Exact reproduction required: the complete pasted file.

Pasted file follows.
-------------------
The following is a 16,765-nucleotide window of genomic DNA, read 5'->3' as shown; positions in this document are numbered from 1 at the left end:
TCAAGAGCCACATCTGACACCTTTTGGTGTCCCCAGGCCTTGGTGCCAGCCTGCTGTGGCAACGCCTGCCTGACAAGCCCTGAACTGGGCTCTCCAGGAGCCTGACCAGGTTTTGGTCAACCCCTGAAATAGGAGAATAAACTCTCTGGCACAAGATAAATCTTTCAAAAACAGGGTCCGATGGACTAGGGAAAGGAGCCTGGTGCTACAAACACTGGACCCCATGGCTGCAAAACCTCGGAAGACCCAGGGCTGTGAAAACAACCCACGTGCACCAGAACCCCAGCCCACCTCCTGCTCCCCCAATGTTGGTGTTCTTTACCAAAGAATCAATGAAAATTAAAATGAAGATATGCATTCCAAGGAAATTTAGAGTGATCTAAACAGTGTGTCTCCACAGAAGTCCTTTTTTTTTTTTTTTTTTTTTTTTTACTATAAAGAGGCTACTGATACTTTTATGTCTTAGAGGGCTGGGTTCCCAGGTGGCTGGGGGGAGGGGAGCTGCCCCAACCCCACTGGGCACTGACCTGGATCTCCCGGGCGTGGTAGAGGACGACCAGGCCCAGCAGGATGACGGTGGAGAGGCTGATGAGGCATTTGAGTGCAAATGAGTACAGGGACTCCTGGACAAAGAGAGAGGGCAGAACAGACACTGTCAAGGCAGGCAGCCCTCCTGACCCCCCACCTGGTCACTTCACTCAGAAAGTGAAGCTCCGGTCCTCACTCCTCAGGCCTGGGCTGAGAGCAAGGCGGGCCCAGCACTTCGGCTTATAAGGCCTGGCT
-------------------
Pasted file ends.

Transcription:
The following is a 16,765-nucleotide window of genomic DNA, read 5'->3' as shown; positions in this document are numbered from 1 at the left end:
TCAAGAGCCACATCTGACACCTTTTGGTGTCCCCAGGCCTTGGTGCCAGCCTGCTGTGGCAACGCCTGCCTGACAAGCCCTGAACTGGGCTCTCCAGGAGCCTGACCAGGTTTTGGTCAACCCCTGAAATAGGAGAATAAACTCTCTGGCACAAGATAAATCTTTCAAAAACAGGGTCCGATGGACTAGGGAAAGGAGCCTGGTGCTACAAACACTGGACCCCATGGCTGCAAAACCTCGGAAGACCCAGGGCTGTGAAAACAACCCACGTGCACCAGAACCCCAGCCCACCTCCTGCTCCCCCAATGTTGGTGTTCTTTACCAAAGAATCAATGAAAATTAAAATGAAGATATGCATTCCAAGGAAATTTAGAGTGATCTAAACAGTGTGTCTCCACAGAAGTCCTTTTTTTTTTTTTTTTTTTTTTTTTACTATAAAGAGGCTACTGATACTTTTATGTCTTAGAGGGCTGGGTTCCCAGGTGGCTGGGGGGAGGGGAGCTGCCCCAACCCCACTGGGCACTGACCTGGATCTCCCGGGCGTGGTAGAGGACGACCAGGCCCAGCAGGATGACGGTGGAGAGGCTGATGAGGCATTTGAGTGCAAATGAGTACAGGGACTCCTGGACAAAGAGAGAGGGCAGAACAGACACTGTCAAGGCAGGCAGCCCTCCTGACCCCCCACCTGGTCACTTCACTCAGAAAGTGAAGCTCCGGTCCTCACTCCTCAGGCCTGGGCTGAGAGCAAGGCGGGCCCAGCACTTCGGCTTATAAGGCCTGGCT